Toilets are something many people take for granted. Toilets of one shape or another have been around for millennia, such that even credit for the modern flush toilet is obscure. Many either give credit to Thomas Crapper (1837-1910) or Alexander Cumming, who patented a flushing device in 1775. Toilets do matter to a lot of people though. For, example, did you know that November 19 is World Toilet Day? And historic home lovers can be very put off by the existence of a modern toilet replacement in an otherwise, period-perfect vintage bathroom…I recently restored the 1900’s John Douglas toilet in my master bathroom.
My basic premise for any toilet restoration is that as long as the porcelain tank and bowl are not cracked, or there are no significant chips and no sections missing, it can be restored.
These photos illustrate the process of the toilet rebuilding. The tank and lid are original to my house. The underneath flush handle I happened upon in a house salvage sale on Eastern Avenue for $5 and the bowl I found at Building Value in the neighborhood of Northside for $15. The flush valve, the horn gasket that goes in the bowl, and the 2” “eel” tube is from Noel’s Plumbing Supply, Inc. The fill valve is your typical Fluidmaster (easy to find just about anywhere).
As shown in the photos the old horn on the bowl and the flush valve had nuts that were completely frozen where they have been for likely the last century. Both of the nuts were cut off using a Dremel rotary tool and a cut of disk. Here’s a tip: using a Dremel poses less risk of damaging the porcelain than attempting to strong arm it with a large wrench.
This era of toilet has the tank independently hung from the wall with leg bolts; the fill valve is installed the same way as it is on a modern toilet. Many toilets of this era, especially John Douglas toilets, have a ½” hole in the tank for the fill valve instead of the typical 7/8” that is the modern standard. This tank had already had the hole ground out to make it larger but there are other ways to work around this issue that can be done, like having the bottom of the fill value actually inside the tank and the shortest adjustment connected to an adaptor to go through the ½ hole.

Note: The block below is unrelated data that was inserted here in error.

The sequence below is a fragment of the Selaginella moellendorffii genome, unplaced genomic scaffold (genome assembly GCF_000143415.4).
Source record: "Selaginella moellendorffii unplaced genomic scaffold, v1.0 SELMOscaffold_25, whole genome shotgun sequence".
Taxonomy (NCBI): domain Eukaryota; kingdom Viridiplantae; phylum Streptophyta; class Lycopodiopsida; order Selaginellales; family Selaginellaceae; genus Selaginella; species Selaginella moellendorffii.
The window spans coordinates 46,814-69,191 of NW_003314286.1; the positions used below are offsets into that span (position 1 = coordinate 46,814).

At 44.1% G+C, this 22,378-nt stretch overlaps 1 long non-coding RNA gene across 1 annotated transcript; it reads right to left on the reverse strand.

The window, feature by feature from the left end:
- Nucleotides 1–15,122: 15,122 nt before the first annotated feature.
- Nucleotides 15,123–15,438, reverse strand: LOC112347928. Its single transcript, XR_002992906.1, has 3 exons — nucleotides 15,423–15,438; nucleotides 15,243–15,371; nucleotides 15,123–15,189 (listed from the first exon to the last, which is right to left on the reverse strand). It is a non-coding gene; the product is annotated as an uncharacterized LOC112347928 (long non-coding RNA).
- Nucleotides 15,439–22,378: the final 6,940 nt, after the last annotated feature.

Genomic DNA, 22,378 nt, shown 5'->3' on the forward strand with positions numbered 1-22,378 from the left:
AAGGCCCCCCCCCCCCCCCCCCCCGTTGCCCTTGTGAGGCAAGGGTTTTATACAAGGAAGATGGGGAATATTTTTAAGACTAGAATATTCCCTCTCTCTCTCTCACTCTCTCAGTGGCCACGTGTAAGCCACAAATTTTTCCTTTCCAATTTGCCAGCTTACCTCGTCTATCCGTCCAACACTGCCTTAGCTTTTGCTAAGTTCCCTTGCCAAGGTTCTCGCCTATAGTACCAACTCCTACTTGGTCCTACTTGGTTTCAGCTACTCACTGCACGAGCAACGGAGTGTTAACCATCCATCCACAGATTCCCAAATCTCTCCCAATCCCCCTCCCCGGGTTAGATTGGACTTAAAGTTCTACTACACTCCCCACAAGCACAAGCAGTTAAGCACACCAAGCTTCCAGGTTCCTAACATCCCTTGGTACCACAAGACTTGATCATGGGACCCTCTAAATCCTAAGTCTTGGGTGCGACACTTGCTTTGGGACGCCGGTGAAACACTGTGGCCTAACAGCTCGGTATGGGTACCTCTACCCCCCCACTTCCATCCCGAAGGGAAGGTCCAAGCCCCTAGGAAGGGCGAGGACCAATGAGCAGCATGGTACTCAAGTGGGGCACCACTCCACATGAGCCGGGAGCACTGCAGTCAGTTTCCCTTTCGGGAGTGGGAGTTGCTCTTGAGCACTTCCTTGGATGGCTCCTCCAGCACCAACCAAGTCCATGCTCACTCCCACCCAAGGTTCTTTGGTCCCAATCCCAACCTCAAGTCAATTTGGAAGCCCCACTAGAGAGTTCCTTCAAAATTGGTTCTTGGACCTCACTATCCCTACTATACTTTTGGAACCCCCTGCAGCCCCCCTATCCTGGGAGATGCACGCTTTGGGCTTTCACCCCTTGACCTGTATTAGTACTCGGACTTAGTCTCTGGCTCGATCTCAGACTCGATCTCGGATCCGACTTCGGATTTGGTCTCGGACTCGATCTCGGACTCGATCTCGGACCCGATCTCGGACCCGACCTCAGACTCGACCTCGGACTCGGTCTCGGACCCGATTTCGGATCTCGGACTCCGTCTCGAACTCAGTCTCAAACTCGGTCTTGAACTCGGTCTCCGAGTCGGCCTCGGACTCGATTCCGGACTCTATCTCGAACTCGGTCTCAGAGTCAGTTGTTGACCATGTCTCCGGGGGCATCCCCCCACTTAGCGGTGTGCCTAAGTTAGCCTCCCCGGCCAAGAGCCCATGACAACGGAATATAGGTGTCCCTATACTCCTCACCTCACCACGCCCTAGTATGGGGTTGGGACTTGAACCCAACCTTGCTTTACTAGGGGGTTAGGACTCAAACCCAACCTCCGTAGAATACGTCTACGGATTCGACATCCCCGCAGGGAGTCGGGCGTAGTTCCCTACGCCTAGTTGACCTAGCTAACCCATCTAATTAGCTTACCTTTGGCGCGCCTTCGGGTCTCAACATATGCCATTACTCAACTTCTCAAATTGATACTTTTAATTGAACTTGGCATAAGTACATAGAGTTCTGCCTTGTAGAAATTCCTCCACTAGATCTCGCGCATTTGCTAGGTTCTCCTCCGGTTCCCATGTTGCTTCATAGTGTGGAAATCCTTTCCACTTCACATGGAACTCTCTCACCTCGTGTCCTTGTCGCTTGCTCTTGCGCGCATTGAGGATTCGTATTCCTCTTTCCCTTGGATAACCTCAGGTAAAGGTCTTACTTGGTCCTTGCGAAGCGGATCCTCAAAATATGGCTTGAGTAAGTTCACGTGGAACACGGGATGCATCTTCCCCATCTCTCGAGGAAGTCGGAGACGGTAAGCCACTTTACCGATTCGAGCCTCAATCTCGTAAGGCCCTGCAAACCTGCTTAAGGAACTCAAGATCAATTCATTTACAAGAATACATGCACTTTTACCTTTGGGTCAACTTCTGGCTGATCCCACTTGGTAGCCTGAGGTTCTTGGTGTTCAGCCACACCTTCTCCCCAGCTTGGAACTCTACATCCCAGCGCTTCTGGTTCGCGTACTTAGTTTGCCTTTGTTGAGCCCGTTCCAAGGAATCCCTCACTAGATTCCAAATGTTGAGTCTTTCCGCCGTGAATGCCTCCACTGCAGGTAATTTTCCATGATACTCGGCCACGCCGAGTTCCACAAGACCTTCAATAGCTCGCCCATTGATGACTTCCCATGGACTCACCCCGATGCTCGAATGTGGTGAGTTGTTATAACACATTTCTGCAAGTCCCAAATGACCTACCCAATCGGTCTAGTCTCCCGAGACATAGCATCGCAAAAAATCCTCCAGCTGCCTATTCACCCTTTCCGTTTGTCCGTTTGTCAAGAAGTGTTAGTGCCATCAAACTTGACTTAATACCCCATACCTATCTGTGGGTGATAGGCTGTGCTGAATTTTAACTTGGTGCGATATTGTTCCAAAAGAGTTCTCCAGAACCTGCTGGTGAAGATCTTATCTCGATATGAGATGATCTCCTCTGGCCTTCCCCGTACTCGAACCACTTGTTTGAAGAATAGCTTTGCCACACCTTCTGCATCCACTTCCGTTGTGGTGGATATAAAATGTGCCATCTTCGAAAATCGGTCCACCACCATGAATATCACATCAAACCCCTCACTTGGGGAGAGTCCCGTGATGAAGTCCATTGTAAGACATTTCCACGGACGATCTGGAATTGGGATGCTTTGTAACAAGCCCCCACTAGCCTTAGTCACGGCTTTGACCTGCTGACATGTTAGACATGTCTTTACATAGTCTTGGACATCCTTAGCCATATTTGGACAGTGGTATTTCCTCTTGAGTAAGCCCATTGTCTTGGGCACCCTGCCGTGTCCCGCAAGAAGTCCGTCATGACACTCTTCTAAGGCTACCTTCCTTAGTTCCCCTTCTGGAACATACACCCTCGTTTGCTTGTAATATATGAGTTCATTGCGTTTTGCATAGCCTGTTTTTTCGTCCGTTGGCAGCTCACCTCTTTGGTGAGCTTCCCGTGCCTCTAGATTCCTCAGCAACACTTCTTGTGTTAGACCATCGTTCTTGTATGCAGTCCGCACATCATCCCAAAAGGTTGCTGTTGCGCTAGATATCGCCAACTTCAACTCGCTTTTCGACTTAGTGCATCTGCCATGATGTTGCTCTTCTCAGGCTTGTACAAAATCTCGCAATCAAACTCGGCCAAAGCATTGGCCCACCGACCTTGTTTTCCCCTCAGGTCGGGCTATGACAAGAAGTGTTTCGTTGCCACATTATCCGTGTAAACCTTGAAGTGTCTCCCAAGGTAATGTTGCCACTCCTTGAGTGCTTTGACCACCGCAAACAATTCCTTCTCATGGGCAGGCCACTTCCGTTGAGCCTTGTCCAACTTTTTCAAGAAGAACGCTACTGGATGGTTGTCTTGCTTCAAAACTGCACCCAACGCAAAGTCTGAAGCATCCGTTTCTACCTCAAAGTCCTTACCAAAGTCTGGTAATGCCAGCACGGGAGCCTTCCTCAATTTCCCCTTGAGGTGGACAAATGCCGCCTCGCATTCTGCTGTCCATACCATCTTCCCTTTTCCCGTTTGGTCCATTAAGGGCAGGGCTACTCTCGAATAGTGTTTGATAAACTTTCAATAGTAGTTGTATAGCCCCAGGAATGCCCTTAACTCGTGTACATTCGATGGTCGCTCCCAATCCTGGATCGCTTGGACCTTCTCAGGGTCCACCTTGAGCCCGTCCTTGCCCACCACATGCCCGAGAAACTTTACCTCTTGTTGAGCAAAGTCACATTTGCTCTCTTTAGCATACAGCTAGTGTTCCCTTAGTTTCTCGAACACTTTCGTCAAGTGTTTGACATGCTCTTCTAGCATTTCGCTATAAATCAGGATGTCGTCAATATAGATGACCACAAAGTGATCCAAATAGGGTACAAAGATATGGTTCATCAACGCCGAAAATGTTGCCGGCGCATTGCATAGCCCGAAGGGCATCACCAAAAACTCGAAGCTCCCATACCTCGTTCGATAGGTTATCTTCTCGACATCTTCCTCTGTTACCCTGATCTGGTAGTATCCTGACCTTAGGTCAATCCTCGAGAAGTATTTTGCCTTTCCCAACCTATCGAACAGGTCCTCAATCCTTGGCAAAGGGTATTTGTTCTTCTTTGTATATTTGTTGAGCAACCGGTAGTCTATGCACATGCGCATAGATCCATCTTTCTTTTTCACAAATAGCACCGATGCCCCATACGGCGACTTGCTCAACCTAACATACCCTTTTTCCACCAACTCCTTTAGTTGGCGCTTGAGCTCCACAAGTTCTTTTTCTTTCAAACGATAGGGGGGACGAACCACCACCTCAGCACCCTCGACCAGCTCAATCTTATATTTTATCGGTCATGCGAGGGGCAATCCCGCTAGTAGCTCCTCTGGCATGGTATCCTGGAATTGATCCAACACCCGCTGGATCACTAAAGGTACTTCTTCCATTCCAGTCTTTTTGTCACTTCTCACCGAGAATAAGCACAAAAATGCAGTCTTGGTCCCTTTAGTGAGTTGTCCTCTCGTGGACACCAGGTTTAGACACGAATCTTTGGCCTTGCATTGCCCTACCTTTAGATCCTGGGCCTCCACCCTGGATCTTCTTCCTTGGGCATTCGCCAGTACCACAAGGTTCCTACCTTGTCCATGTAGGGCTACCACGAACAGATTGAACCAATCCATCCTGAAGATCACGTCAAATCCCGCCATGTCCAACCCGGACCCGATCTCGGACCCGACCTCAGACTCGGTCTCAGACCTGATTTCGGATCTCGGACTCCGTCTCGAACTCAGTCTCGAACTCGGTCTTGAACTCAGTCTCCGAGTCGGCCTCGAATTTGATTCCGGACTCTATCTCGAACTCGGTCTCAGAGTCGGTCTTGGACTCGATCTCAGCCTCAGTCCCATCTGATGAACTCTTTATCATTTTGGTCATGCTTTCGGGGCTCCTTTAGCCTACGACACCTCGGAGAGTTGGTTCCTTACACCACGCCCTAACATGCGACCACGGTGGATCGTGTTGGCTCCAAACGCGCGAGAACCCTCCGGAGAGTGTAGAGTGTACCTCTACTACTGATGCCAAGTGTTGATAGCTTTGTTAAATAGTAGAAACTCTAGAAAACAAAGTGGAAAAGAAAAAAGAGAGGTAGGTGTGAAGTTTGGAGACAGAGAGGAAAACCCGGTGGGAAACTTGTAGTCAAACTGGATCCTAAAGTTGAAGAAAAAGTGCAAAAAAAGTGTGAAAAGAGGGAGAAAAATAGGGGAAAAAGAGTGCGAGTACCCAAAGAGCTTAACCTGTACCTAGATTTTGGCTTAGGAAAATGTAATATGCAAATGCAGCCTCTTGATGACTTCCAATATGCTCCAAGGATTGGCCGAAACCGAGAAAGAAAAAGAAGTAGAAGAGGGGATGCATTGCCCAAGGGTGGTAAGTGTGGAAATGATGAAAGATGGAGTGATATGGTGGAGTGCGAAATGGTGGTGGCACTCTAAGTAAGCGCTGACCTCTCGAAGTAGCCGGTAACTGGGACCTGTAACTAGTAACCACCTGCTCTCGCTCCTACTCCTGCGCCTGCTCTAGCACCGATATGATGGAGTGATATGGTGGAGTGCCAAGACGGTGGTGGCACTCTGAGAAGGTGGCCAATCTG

The flush valve is installed with a gasket that is tightened with a nut below the tank. The horn that goes in the bowl is a gasket that expands to make it watertight by tightening down the nut of the horn. The bowl is seated on the wax ring and flange the same way a modern toilet is. There is an extra set of holes for the floor bolts, which is pretty common on older bowls. The extra set of bolts is unnecessary and I have found it easier to just have the bolts unattached to the floor and in place just to keep the caps in place.
The 2” “eel” tube is what connects the flush valve or the tank to the horn on the bowl. That connection utilizes a nut and rubber ring gasket to seal both of those connections.
And voila! There is no real reason to be intimidated by a vintage toilet. The two biggest obstacles, I think, are not understanding how a flush toilet works and not knowing where to find the replacement parts. Once you know that, the restoration is just a couple of flushes along the way to a fully restored vintage bathroom in the historic home of your dreams.